Post Office Money
|Parent||Postal Services Holding Company Limited|
Post Office Money is a financial services brand operated by Post Office Ltd which provides credit cards, current accounts, insurance products, mortgages and personal loans to customers in the United Kingdom through Post Office branches, the internet and telephone.
Post Office Money was launched in 2015 to provide an umbrella brand for all financial services provided through Post Office Ltd. Most Post Office Money branded products are provided by Bank of Ireland (UK) plc with Post Office Ltd acting as an appointed representative and credit broker.
Products and services
In 2013, Post Office Ltd introduced a range of current accounts on a trial basis, initially at a small number of branches in East Anglia. This trial was extended to over 200 branches across the UK in 2014. Three accounts are offered, a standard account with optional overdraft, a basic bank account and a packaged account offering travel insurance and breakdown cover. Although these accounts can only be opened at participating branches, they can be managed across the whole network and through online, telephone and mobile banking systems. As in the case of most other Post Office branded financial products, Post Office current accounts are provided by Bank of Ireland (UK) plc with Post Office Ltd acting as an appointed representative.
Post Office Card Account
The Post Office Card Account (POCA) is a cash handling account allowing customers to receive benefit payments. The Card Account cannot be accessed anywhere other than a Post Office Counter or ATM at a Post Office. These accounts can only receive Department for Work and Pensions benefit payments and HMRC Tax Credits and Child Benefit payments. Housing Benefit from a local authority for example, must be paid elsewhere. If the account remains dormant for one year, it is closed. These bank accounts are run by J.P. Morgan Europe Ltd on behalf of the Post Office. To open an account, you must be in receipt of benefits and a referral is made via Jobcentre Plus.
The Post Office Money Card was a prepaid MasterCard that was available in Pound Sterling and was issued by R. Raphael & Sons plc. This card was withdrawn in January 2017.  A Post Office Travel Money Card in a range of foreign currencies is also available, issued by Clydesdale Bank plc.
The Post Office had long been an agent for National Savings and Investments (NS&I), which was originally the Post Office Savings Bank but is now a wholly separate institution. From November 2011, only Premium Bonds could be bought in Post Offices, but the 156-year relationship ended in August 2015 when Premium Bonds became the final NS&I product to be withdrawn from sale at Post Office counters.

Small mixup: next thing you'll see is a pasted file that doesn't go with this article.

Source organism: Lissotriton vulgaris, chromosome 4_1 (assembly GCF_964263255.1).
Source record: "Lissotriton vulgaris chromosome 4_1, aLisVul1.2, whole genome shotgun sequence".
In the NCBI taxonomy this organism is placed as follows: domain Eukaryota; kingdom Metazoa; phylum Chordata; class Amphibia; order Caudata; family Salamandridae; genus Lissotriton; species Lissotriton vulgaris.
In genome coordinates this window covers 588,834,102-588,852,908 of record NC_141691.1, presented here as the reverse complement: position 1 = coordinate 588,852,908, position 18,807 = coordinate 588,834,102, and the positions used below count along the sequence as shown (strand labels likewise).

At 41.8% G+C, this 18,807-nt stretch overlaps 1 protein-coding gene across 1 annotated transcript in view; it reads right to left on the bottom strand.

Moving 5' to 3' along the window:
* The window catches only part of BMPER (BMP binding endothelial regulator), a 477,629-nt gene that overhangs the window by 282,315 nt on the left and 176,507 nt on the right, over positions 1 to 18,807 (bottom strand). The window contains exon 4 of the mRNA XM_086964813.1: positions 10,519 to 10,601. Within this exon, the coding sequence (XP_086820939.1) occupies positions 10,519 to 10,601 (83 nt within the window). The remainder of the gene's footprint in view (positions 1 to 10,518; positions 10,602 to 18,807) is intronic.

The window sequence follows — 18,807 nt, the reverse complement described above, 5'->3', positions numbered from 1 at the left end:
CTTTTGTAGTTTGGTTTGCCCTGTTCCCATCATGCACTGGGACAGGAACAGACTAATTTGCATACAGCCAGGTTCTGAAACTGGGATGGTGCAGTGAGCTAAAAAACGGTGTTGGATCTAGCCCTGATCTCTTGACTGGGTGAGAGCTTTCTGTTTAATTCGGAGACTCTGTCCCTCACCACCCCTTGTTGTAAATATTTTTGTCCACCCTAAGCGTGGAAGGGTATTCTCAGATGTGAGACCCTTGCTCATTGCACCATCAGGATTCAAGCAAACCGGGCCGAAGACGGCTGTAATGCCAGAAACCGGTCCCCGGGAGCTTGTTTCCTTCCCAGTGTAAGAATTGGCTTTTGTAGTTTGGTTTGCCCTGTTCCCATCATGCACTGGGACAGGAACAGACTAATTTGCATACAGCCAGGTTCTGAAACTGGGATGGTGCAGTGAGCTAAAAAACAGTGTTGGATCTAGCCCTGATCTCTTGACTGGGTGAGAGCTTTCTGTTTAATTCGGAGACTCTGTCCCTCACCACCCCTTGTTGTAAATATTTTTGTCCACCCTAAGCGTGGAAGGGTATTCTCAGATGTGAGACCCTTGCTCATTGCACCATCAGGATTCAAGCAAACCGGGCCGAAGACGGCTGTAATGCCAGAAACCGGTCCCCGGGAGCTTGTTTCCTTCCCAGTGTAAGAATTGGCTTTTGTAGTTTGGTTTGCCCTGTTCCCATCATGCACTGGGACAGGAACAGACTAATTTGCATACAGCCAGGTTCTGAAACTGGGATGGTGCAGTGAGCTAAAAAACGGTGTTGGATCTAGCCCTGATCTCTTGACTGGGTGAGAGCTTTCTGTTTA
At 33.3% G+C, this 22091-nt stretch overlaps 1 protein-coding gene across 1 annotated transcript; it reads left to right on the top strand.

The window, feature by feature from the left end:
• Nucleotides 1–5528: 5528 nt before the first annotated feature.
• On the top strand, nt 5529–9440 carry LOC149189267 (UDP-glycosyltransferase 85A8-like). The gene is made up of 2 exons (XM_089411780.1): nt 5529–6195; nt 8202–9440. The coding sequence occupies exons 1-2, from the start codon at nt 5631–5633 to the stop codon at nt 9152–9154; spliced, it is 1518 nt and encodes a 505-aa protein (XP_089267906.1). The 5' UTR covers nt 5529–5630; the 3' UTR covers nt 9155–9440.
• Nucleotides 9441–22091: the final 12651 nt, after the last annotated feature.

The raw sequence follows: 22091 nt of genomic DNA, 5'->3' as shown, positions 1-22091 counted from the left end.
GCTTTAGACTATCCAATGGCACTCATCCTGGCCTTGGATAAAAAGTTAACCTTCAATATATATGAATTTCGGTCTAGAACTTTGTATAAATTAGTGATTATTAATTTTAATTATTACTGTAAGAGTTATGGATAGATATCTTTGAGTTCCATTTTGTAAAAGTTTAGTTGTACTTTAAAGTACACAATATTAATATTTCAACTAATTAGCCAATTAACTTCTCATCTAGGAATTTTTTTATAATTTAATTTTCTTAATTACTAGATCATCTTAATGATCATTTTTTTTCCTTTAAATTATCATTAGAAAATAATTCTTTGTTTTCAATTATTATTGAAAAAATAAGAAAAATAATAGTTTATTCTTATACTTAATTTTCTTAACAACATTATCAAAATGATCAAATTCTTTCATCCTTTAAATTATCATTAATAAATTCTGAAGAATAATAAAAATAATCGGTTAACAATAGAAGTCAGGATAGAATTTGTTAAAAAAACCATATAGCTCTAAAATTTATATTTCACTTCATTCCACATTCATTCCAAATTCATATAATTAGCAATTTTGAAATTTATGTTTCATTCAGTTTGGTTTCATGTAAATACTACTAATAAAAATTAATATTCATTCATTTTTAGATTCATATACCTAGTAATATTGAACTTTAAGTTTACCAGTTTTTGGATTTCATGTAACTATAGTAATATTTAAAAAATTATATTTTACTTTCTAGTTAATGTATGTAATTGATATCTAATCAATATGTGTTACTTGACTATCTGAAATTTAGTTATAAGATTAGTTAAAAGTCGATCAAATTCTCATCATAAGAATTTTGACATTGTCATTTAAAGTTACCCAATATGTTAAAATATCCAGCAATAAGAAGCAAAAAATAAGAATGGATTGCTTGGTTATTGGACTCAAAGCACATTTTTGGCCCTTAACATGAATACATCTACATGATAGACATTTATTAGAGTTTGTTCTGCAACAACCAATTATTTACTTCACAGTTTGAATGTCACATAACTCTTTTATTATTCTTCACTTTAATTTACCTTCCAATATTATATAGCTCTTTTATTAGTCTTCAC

Post Office Money now offers its own range of savings products, which are sometimes in competition with those offered by NS&I. The most recently introduced, in September 2008, is a Post Office ISA. Also on offer is an instant access account (Instant Saver), while issues of two fixed term investments (Five Year Saver and Growth Bond) are periodically available. The Post Office are also a provider for the Child Trust Fund.
Post Office Money offers mortgages and also offers personal loans, although the latter are now marketed purely through the company's website and not through the branch network. The first loans, provided by Bank of Ireland, launched in 2004.
A Post Office branded credit card has also been introduced, again issued by Bank of Ireland UK.
Post Office Money provides a number of branded insurance products for cars, vans and motorbikes; home insurance (buildings and/or contents); pet insurance and travel insurance. Life insurance, over 50s life cover and lifestyle protection insurance are also available.
- Caldwell, Kyle (25 June 2015). "The end of National Savings at the Post Office". The Telegraph. Retrieved 7 August 2015.
- Hazell, Tony (3 September 2008). "Sweetener boosts Post Office Isa". thisismoney.co.uk. Daily Mail Group. Retrieved 3 September 2008.
- "Post Office ready to deliver loan service". The Scotsman. 29 March 2004. Retrieved 5 October 2013.